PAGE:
I went to a support group once and felt like I didn’t fit in at all. Coloring pictures and making macaroni necklaces was not my idea of in-depth healing for a birth parent. I needed substance, depth, understanding, encouragement, and most of all, someone to tell me that what I was going through was normal and that I wasn’t alone. What did I expect to find? I expected to find answers, help, anything that would ease the pain.
I still felt all alone….
This is not the experience a birth parent should have after putting their baby up for adoption. This is not the experience anyone should have to go through after a traumatic event. Trauma affects us all in different ways, but that doesn’t mean that we don’t all need the same amount of support. Support is paramount in the process of healing.
My stance on healing as a birth parent is grounded in the relationship that I have with myself, my God, and my son. I believe that everyone has a right to heal in their life from whatever pain that they may be going through.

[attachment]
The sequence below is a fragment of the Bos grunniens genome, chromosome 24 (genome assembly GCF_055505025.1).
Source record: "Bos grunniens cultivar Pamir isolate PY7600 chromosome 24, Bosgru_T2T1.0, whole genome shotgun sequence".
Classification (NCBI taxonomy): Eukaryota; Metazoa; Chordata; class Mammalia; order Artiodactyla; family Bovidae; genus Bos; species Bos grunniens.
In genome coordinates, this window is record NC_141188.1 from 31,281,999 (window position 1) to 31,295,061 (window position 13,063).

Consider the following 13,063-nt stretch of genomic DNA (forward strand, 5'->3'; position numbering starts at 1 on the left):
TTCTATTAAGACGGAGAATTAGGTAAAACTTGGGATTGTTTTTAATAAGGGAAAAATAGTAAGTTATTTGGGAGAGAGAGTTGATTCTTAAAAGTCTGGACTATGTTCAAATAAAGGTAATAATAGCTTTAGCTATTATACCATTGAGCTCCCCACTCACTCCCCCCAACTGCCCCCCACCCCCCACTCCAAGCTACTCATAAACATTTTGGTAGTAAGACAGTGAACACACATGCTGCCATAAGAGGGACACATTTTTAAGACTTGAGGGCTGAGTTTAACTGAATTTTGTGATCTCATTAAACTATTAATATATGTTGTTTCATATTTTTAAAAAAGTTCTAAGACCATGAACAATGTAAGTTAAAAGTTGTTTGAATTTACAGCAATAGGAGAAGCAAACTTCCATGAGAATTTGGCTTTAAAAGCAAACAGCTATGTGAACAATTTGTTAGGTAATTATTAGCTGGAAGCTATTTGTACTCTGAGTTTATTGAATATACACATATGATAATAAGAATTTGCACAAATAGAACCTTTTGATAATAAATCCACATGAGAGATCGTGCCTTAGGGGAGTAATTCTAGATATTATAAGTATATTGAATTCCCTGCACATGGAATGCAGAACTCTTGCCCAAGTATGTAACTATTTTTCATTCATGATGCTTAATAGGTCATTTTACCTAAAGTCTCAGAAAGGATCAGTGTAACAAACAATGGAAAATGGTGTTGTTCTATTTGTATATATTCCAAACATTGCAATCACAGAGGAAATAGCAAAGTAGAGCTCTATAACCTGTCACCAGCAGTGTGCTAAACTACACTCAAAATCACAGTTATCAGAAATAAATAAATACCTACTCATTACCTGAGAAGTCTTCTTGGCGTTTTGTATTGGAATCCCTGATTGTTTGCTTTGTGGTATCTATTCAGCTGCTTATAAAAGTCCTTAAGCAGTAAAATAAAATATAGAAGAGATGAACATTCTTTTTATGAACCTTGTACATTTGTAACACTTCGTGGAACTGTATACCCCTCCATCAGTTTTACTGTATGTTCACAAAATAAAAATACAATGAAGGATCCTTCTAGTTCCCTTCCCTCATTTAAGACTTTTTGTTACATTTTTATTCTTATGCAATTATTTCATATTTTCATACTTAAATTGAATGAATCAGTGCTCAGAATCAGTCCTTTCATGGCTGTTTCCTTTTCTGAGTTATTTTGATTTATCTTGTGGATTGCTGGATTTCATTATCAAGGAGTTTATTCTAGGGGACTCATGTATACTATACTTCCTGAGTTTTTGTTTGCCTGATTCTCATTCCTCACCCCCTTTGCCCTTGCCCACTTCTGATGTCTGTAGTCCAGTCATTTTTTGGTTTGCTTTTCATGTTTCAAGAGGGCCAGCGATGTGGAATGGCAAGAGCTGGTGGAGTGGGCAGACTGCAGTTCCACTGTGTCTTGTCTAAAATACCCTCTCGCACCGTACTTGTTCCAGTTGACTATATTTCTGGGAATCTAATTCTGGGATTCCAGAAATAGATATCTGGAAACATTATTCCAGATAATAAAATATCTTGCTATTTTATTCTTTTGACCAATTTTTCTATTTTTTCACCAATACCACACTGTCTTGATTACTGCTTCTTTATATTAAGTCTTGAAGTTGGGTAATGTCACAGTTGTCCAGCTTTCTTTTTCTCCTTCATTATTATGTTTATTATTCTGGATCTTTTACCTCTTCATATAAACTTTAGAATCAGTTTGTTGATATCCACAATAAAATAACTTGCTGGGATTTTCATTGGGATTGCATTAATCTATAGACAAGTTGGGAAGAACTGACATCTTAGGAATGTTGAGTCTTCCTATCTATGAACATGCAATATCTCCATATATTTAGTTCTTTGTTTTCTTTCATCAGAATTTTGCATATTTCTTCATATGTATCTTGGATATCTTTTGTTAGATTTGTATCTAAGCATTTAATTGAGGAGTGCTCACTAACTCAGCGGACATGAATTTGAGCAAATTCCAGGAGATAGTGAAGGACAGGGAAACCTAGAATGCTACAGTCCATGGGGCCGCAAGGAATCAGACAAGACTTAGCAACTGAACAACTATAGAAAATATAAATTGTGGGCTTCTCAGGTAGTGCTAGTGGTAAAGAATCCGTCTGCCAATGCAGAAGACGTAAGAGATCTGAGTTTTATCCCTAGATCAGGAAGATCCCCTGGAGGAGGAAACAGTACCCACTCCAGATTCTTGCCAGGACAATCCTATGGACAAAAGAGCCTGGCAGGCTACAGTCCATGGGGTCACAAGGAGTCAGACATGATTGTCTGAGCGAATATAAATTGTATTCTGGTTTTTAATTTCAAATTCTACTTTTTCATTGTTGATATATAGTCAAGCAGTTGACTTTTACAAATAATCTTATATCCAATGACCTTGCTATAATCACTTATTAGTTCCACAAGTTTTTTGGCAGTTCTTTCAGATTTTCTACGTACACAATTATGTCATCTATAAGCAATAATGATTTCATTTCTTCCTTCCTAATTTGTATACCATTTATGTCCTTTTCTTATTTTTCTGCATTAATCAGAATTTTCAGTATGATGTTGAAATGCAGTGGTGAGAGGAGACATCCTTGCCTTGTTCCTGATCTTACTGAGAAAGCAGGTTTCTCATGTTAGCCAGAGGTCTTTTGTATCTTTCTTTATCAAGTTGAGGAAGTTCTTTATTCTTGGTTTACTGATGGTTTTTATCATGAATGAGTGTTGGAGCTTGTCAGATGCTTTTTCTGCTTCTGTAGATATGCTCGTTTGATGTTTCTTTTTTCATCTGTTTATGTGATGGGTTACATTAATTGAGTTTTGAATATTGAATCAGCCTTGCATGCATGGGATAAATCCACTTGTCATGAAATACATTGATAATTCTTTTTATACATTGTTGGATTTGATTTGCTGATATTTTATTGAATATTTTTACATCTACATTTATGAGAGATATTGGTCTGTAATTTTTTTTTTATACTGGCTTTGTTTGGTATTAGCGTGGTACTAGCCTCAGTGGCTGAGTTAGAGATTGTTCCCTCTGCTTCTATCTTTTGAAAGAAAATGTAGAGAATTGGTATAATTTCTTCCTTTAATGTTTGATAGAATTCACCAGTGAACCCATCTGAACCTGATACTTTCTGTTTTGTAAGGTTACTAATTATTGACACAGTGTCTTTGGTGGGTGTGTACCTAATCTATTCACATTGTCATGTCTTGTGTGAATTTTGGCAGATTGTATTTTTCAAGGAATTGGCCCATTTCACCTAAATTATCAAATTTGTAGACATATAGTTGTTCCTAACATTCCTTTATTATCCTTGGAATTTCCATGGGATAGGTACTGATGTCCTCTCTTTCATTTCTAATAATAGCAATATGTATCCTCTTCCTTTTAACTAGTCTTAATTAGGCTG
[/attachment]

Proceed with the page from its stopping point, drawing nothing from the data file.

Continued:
My reason for focusing on the healing of birth parents is evident in the fact that I am a birth parent. As you read my blog, and get to know me better, it will be obvious that I believe that healing is also the responsibility of a birth parent. I believe this because, ultimately, it is what is best for the child.
Adoption is a selfless decision, and so is healing. It is much easier to hold on to pain than to work through it. Yet, if we chose to focus on the pain, what kind of future can we have for ourselves, and potentially what kind of future relationship will we be able to provide for our children and loved ones?